Maybe if Mick Jagger will sing it. For surely today there is more sympathy for the very devil himself than Treasury Secretary Tim Geithner. Today Brad Delong was looking for the most scarce thing imaginable: a "sympathetic account of Geithnerism."
Geithner has had few visible advocates in his three years at the helm. What is notable is that he is the only major economic figure who remains in the Obama Administration. Romer is gone, Summers is gone, Jared Bernstein is gone. To be sure this only further antagnonizes his many detractors. Make no mistake, while he has suffered the slings and arrows of the Republican Right-starting with the belaboring of his tax records at the confirmation process (to my mind a trivial matter but in saying this I may be in a minority even among Obama supporters), he has also been the scion of the Left.
Some of the top Geithner haters are Obama Democrats; there remain loyal Obama Democrats they are not Firedoglakers but even they hate Geithner. Indeed they especially do as they explain Obama's policy failures real or imagined by Geithner's untoward influence on the Administration. If it weren't for Geithner we would not have given a blank check to the banks with no oversight, etc. So even among Obama supporters it is not that easy to find those who like Geithner.
Again it's partly who he is and what he represents. He like Bush Treasury Secretary, Hank Paulson, is a Goldman Sachs alumni and during the bailouts of 2008 he was basically Paulson's second in command as then Presdient of the Ny Fed.
For all this, Delong is able to find some sympathetic accounts of Geithner.
"And yet—whisper it softly—there is good news about the financial system and the roundly loathed bank bailout, the seven-hundred-billion-dollar relief package that Congress approved in October, 2008. During the past ten months, U.S. banks have raised more than a hundred and forty billion dollars from investors and increased the reserves they hold to cover unforeseen losses. While many small banks are still in peril, their larger brethren, such as Bank of America, Wells Fargo, and Goldman Sachs, are more strongly capitalized than many of their international competitors, and they have repaid virtually all the money they received from taxpayers. Looking ahead, the Treasury Department estimates the ultimate cost of the financial-rescue package at just a hundred and seventeen billion dollars—and much of that related to propping up General Motors and Chrysler. Barring something unexpected, the bailout will end up costing taxpayers less than the savings-and-loan implosion of the early nineteen-nineties. The government could conceivably end up making money."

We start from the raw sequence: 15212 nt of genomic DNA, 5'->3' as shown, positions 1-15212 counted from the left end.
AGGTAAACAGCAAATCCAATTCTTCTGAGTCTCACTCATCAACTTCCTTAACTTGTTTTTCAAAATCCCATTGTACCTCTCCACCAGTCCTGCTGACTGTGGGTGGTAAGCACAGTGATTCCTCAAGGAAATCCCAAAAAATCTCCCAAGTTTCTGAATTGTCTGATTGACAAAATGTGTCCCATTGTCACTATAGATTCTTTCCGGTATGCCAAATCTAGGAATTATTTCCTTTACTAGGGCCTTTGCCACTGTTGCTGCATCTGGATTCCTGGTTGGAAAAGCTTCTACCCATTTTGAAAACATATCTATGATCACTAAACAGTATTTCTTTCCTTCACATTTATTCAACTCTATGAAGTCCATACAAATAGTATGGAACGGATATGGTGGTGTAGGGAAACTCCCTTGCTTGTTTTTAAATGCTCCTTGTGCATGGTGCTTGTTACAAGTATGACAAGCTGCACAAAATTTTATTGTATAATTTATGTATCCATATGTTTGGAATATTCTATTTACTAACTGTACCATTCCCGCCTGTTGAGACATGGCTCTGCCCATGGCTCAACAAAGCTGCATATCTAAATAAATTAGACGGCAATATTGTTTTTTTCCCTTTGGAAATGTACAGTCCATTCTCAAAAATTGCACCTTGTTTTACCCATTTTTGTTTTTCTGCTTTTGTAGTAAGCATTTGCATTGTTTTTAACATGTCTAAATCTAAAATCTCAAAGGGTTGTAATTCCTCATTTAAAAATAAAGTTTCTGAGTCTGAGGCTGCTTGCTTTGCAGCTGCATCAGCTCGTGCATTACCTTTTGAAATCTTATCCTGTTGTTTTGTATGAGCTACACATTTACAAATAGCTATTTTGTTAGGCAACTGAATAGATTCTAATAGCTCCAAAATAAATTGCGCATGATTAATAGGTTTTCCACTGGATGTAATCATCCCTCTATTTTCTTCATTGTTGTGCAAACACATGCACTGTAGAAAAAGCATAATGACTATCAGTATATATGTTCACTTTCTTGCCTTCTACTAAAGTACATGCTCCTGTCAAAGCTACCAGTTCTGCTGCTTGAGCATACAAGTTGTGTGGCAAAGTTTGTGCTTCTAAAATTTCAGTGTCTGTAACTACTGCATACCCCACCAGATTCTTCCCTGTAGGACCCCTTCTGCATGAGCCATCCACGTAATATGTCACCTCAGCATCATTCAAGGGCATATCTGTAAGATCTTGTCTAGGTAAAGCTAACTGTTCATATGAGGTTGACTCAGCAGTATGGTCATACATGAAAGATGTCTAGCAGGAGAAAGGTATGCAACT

Bear in mind that this was written in early 2010 when the recovery looked better. This year during the first half the sluggish numbers gave reason to worry of a double dip, though at this point, the second half numbers are giving much more reason for optimism again. The fact that we actually have received most of the TARP back is something that Geithner haters simply ignore. I've talked to Obama supporters who hate Geithner who have simply denied this reality. In a sense Geithner is convenient for Obama however in the the way Hillary was for Bill in the 90s or maybe in a way Cheney and Rove were for Bush in the 2000s: a lightning rod who serves as a repository to all the frustrations of his supporters so they don't have to blame him personally.
Geithner truly has gotten it from all sides of the Left and Right so there were of course those who actually saw him as too tough for the banks: "In fact, some commentators agreed that the Treasury and the Fed were being too tough on banks. (Stock issues dilute existing stockholders and reduce earnings per share.) One of these skeptics was Richard Bove, an analyst at Rochdale Securities, who has been following the financial industry since 1965. He has since changed his mind. “Geithner recognized that the system needed overkill on security and soundness to rebuild the confidence that was lacking,” he said. According to Bove’s calculations, U.S. banks now have more capital as a percentage of assets than in any year since 1935. “He built in that safety and soundness throughout the industry. As time goes on, I’m getting more and more respect for him.
Read more http://www.newyorker.com/reporting/2010/03/15/100315fa_fact_cassidy#ixzz1fEpTctmF